NCMEC is working with a set of existing and new vendors to advance its technology, including Intel, Google, Microsoft and Palantir. Gianturco said the exchange of ideas across this ecosystem has been gratifying to watch.

One example is an enterprise data management project.

“If you think about what the center’s analysts need to do, the ability to extract information from images, video and audio is critical,” said Bob Rogers, Chief Data Officer for Intel.

“With the explosion of data, you want the ability to store it in its native state, so you don’t restrict the questions you want to ask that data,” he said.

Intel Inside Safer Children Outside
Members of the Intel Inside Safer Children Outside team meet with colleagues from NCMEC.

Intel and its partners are helping NCMEC create a comprehensive plan to store massive volumes of data, query it in a variety of ways, and have that data shared consistently by all the applications they use. AI is automating and speeding up the process.

Artificial intelligence is basically where machines make sense, learn, and interface with the external world without human beings having to specifically program them,” said Nidhi Chappell, director of machine learning at Intel.

AI is an umbrella term and under it Machine Learning (ML) is the set of techniques and tools that allow computers to “think” by creating mathematical algorithms based on accumulated data. Also under the umbrella, Deep Learning (DL) uses neural network models to do things like image recognition and language processing. AI perceives the world, using data to detect and recognize patterns then takes an action based on that recognition.

AI has become a vital tool for industries that are increasingly leveraging digital technologies, and it plays a big role in the creation of interactive games. Now it’s helping NCMEC automate its data curation and speed the creation of useful reports police and federal authorities use to find missing children.

Possibilities for AI and Facial Recognition

Gianturco is also optimistic that AI and other technologies will help find new ways to find kids.

“While automation is critical, the big technical leaps forward are even more exciting,” said Gianturco.

He said breakthroughs in machine learning allow the center to tackle many problems it couldn’t five years ago. For example, he pointed to IP addresses. Many leads and images are associated with one or more of these basic numeric addresses that are assigned to each location connected to the internet. A single IP address, though, may not be a reliable indicator of a geographic point of origin.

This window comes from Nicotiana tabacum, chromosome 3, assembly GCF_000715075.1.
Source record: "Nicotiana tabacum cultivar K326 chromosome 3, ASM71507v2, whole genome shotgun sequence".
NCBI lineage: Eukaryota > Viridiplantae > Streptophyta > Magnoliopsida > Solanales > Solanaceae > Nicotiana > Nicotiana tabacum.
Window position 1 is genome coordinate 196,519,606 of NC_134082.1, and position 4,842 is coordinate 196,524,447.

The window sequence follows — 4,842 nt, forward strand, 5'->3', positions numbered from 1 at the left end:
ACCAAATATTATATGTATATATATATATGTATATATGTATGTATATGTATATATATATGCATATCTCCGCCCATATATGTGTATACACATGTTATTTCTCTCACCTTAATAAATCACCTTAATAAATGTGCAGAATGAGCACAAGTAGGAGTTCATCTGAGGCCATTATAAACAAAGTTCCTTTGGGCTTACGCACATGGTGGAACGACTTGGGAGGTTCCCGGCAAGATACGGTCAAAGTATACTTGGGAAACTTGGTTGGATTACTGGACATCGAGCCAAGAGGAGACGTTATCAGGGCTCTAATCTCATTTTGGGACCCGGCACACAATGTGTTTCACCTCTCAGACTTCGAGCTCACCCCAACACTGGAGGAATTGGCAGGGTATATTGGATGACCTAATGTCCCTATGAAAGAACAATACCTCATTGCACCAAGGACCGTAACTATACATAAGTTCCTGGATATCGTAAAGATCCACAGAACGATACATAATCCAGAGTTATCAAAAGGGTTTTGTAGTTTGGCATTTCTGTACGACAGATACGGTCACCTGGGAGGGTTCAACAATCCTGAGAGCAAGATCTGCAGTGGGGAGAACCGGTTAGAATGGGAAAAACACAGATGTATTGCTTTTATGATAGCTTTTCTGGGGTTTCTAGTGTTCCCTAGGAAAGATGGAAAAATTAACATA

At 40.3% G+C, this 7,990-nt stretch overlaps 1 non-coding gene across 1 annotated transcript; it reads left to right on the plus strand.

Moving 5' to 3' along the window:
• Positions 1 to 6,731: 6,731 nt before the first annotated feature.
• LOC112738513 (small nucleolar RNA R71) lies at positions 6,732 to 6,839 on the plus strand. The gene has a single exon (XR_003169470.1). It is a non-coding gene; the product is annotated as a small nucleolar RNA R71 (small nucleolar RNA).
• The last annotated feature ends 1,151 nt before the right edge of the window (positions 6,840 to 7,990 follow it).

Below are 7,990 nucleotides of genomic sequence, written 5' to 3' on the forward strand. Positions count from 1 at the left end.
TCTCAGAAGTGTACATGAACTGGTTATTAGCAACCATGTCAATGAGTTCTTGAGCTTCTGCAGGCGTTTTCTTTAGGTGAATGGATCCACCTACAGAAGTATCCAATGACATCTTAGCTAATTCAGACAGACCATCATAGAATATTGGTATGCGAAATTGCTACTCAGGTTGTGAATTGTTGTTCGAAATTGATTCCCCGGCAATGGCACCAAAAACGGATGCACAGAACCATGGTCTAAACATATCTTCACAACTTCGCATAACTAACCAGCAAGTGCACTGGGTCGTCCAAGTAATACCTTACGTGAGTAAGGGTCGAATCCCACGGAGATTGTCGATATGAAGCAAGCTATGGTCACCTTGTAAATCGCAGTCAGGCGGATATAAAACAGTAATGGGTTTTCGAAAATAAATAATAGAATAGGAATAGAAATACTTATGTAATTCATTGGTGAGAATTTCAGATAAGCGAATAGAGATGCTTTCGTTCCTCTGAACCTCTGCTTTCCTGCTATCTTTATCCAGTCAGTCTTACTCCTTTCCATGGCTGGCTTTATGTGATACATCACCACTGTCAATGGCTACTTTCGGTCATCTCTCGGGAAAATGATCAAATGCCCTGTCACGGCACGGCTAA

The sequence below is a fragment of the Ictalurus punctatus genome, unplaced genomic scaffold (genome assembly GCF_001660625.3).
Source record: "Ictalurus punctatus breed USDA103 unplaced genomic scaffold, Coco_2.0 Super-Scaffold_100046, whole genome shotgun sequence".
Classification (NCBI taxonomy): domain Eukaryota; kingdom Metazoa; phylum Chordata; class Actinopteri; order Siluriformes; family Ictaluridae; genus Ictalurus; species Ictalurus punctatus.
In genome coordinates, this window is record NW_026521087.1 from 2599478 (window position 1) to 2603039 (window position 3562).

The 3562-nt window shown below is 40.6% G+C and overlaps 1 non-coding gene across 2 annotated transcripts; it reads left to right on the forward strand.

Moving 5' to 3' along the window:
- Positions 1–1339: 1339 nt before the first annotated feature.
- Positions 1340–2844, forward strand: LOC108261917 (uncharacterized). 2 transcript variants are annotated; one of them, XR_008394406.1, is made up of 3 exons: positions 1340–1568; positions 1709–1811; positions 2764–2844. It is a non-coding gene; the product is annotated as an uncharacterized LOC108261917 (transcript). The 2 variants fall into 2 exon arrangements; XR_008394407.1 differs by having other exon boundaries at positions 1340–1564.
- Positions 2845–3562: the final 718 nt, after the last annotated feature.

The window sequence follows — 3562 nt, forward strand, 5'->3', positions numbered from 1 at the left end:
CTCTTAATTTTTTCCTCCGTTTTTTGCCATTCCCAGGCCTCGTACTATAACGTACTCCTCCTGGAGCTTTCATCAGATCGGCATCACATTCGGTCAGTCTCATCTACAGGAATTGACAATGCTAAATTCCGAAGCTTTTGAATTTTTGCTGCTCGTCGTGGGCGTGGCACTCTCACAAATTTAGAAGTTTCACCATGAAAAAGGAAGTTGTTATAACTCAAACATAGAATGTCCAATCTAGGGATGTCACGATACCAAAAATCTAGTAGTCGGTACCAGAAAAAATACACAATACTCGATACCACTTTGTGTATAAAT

“It might be a proxy server that someone is going through to hide their actual location,” explained Rogers. A machine learning program can track and compare millions of IP addresses, the information that comes from them and identify useful clues.

Gianturco sees great promise in facial recognition technologies as a tool in the search for missing children. In a crowded place like a subway station, which has surveillance cameras in place, AI could help spot faces that match people in the missing persons database.

Further, he envisions more application of age progression — and regression — to facial images. Once a child has been missing for multiple years, a computer model could simulate how that person might look in the present day. While this is already a key strategy employed by NCMEC, advances in technology could help that process become more automated or even improve accuracy.

Conversely, he said, it will be possible to create a website that allows uploading of a current picture and then use the modeling process to look back in time, in order to see if a younger version of that face matches a missing person report.

These kinds of advances require careful thought about security and privacy as well as massive computing power, so the NCMEC’s modernization work has only just begun.

“We’re making sure we’re facing into the future, not just relying on where we are today,” said Clark.